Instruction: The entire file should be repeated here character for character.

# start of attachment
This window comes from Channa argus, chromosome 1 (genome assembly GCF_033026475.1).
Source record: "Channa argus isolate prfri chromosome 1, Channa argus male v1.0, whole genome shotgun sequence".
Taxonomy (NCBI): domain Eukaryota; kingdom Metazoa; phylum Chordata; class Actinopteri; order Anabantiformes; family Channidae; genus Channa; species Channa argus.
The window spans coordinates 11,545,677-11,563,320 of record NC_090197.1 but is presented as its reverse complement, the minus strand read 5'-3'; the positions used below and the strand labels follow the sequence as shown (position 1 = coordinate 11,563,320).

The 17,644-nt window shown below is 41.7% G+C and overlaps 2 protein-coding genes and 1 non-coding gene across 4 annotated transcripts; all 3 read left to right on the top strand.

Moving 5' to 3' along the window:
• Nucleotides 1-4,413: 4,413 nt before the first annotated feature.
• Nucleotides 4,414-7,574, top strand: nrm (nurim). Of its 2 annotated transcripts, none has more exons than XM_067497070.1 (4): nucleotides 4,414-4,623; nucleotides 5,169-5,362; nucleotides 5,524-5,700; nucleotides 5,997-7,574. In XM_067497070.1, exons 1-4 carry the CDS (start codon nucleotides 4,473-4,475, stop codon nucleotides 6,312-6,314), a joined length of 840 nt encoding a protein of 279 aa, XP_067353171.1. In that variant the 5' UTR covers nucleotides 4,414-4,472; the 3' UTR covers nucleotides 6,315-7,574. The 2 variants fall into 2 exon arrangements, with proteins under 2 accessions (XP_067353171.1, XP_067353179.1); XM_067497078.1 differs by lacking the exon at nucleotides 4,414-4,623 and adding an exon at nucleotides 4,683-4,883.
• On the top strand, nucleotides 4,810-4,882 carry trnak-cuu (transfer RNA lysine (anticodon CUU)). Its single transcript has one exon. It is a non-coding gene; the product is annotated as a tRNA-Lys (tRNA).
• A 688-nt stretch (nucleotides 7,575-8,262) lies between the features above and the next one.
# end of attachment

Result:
This window comes from Channa argus, chromosome 1 (genome assembly GCF_033026475.1).
Source record: "Channa argus isolate prfri chromosome 1, Channa argus male v1.0, whole genome shotgun sequence".
Taxonomy (NCBI): domain Eukaryota; kingdom Metazoa; phylum Chordata; class Actinopteri; order Anabantiformes; family Channidae; genus Channa; species Channa argus.
The window spans coordinates 11,545,677-11,563,320 of record NC_090197.1 but is presented as its reverse complement, the minus strand read 5'-3'; the positions used below and the strand labels follow the sequence as shown (position 1 = coordinate 11,563,320).

The 17,644-nt window shown below is 41.7% G+C and overlaps 2 protein-coding genes and 1 non-coding gene across 4 annotated transcripts; all 3 read left to right on the top strand.

Moving 5' to 3' along the window:
• Nucleotides 1-4,413: 4,413 nt before the first annotated feature.
• Nucleotides 4,414-7,574, top strand: nrm (nurim). Of its 2 annotated transcripts, none has more exons than XM_067497070.1 (4): nucleotides 4,414-4,623; nucleotides 5,169-5,362; nucleotides 5,524-5,700; nucleotides 5,997-7,574. In XM_067497070.1, exons 1-4 carry the CDS (start codon nucleotides 4,473-4,475, stop codon nucleotides 6,312-6,314), a joined length of 840 nt encoding a protein of 279 aa, XP_067353171.1. In that variant the 5' UTR covers nucleotides 4,414-4,472; the 3' UTR covers nucleotides 6,315-7,574. The 2 variants fall into 2 exon arrangements, with proteins under 2 accessions (XP_067353171.1, XP_067353179.1); XM_067497078.1 differs by lacking the exon at nucleotides 4,414-4,623 and adding an exon at nucleotides 4,683-4,883.
• On the top strand, nucleotides 4,810-4,882 carry trnak-cuu (transfer RNA lysine (anticodon CUU)). Its single transcript has one exon. It is a non-coding gene; the product is annotated as a tRNA-Lys (tRNA).
• A 688-nt stretch (nucleotides 7,575-8,262) lies between the features above and the next one.